RACHEL DEVOR / THE EAGLE
Reggae artist Matisyahu brought his signature beat-boxing and guitar riffs to more than 550 people at SUB’s last concert of the year on April 28.
What didn’t make an appearance in the Tavern, though, were his defining beard and sideburns — symbols of his now-evolving Orthodox Judaism.
Those who have followed Matthew “Matisyahu” Miller’s music since his 2003 debut may have been surprised to see a clean-shaven performer wearing no Jewish apparel but a kippah. In December, he shaved his beard, declared “no more Chassidic reggae superstar” and began touring while redefining his Jewish and musical identities.
Facial hair or no, the man still puts on a pretty great show.
YouTube sensation Noah Guthrie opened the night on an acoustic note, showing the crowd a mix of his own original music and the covers that have made him Internet-famous. At the age of 18, the singer/songwriter’s soulful voice and deep lyrics belie a stage presence beyond his years. With vocals reminiscent of Mumford & Sons, Guthrie’s set ranged from an ambitious rendition of Michael Jackson’s “Billie Jean” to his own introspective “In Too Deep.” The growing crowd seemed entertained but was clearly anxious for the main act.
The headliner, however, didn’t take the stage until shortly after 9:30 p.m. — 45 minutes after Guthrie’s set had ended. In accordance with Jewish law, Matisyahu could not be driven from his hotel until Shabbat ended at 8:41 p.m. They then hit traffic related to the White House Correspondents’ Dinner, according to SUB stage manager Noah Gray.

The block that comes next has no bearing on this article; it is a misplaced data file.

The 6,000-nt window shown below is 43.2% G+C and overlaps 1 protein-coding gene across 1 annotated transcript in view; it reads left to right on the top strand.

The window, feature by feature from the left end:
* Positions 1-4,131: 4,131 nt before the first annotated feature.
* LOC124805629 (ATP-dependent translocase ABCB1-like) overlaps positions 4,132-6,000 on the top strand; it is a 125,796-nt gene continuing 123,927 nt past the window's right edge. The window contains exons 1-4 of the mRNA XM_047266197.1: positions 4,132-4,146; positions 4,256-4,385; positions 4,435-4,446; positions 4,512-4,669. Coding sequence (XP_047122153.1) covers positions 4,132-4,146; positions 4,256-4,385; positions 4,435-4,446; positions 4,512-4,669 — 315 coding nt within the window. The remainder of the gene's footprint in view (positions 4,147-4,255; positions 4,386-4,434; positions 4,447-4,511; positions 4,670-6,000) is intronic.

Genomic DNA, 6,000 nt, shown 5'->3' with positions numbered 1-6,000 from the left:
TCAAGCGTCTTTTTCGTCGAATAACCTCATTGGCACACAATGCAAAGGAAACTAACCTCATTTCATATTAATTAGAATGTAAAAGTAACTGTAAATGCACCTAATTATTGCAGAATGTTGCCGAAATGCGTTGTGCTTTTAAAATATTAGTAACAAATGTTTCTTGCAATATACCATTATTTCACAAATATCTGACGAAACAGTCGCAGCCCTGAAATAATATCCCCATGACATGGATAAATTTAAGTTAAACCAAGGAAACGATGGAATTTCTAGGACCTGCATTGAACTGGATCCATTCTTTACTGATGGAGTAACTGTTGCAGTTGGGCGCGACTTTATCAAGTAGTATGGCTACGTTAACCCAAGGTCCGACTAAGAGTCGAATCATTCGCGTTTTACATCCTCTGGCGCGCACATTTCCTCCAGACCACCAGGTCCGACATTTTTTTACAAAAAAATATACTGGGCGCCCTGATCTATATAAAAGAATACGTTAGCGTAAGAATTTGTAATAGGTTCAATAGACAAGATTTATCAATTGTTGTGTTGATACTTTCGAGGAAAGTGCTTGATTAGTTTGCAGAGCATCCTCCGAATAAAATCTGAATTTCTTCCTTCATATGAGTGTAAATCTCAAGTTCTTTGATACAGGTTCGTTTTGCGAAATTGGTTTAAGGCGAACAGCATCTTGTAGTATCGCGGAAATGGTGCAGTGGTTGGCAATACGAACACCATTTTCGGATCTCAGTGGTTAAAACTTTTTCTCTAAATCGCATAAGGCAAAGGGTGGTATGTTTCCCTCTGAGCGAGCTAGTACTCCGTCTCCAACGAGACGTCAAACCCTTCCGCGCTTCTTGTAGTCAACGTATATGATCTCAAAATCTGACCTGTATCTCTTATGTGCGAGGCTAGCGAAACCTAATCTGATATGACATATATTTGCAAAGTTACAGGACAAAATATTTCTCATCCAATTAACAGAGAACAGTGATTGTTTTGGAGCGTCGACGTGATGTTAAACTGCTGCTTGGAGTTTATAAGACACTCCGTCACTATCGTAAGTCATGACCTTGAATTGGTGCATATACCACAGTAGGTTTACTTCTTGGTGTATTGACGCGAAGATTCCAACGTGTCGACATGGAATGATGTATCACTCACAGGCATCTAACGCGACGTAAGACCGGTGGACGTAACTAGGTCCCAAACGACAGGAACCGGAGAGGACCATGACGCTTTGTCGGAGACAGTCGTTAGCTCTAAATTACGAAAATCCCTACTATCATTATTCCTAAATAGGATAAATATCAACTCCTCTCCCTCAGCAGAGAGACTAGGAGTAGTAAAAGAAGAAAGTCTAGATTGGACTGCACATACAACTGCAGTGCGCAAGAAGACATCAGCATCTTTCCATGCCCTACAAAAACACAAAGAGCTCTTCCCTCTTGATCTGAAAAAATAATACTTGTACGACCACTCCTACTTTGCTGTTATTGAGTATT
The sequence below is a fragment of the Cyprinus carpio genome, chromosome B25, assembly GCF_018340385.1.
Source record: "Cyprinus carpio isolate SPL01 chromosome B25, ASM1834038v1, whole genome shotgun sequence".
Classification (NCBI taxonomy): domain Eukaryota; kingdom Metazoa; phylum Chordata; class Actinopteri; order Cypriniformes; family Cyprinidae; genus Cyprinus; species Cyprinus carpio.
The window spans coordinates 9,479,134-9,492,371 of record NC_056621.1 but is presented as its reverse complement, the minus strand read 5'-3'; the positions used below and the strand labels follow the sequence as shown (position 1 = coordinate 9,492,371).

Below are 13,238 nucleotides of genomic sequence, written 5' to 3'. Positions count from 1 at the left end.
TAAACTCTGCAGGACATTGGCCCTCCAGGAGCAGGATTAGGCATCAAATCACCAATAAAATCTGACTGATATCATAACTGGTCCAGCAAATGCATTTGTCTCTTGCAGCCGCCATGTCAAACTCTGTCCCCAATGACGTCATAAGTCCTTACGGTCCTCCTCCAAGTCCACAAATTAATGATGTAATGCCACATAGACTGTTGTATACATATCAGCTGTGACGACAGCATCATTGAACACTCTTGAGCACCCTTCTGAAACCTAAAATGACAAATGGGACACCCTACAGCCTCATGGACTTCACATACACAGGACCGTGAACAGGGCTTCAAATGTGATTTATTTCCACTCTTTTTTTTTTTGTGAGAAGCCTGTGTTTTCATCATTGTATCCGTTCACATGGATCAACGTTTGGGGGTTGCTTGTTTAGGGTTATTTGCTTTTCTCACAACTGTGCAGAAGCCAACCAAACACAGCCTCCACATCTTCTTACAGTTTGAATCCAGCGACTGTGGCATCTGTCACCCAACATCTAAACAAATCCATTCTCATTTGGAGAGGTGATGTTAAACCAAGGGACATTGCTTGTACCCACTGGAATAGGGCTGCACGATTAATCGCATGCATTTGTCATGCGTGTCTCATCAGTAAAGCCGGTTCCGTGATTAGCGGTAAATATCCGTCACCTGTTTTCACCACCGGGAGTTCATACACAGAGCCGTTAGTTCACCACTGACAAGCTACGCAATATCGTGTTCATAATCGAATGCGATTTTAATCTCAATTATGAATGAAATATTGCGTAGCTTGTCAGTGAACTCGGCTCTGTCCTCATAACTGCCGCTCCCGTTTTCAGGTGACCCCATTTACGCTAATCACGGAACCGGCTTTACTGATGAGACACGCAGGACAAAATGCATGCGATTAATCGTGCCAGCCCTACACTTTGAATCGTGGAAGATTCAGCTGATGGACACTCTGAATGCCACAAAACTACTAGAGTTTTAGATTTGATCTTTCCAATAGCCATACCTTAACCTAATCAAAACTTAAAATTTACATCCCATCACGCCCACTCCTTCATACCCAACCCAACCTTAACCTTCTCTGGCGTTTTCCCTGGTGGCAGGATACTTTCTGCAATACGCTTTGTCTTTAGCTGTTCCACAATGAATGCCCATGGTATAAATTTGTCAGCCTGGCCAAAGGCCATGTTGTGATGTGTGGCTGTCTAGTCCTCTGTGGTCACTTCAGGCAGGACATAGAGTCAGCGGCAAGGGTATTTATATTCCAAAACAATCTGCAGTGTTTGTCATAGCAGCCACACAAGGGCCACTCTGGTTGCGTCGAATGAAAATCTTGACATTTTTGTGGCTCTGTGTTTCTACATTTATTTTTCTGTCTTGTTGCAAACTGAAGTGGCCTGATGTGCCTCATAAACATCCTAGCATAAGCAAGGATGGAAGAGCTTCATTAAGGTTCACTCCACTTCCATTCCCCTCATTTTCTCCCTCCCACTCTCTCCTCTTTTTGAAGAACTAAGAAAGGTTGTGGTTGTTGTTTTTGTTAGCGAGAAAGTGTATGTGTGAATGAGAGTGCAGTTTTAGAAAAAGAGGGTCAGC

But at long last, Matisyahu entered the Tavern, accompanied by his three young children. For those expecting a performance with the energy of the “Live at Stubb’s” album, Matis’s relaxed beats may have been a surprise.
Matis previewed his upcoming “Sunshine,” a mellow and summery reggae track not yet released, along with several songs from the 2009 album “Light” as the strong smell of marijuana permeated the venue. Though its frontman’s stage presence may have been more laid-back than usual, the band came through with the pop-rock guitar work and drum beats that set Matisyahu apart from other reggae/ska artists.
The staccato of “Aish Tamid,” the first of Matisyahu’s earlier songs in the set, was lackluster compared to its usual punch. The lyrical force and passion normally felt in a Matisyahu performance was underwhelming until he sang “King Without a Crown” and “Youth,” when both singer and crowd alike seemed more engaged.
During a passionate rendition of “Jerusalem,” some in the audience waved an Israeli flag. Clearly, though Matis may seek a different path, his fans associate his music with Jewish and Israeli pride.
Matisyahu ended the night with a lively, extended version of his hit “One Day.” His children — some sporting kippot and curled sideburns — came onstage to join in the chorus and entertain the audience with their own dance moves.
Despite the crowd’s calls for an encore, Matis left the Tavern buzzing from a smooth performance that satisfied longtime fans and new followers alike.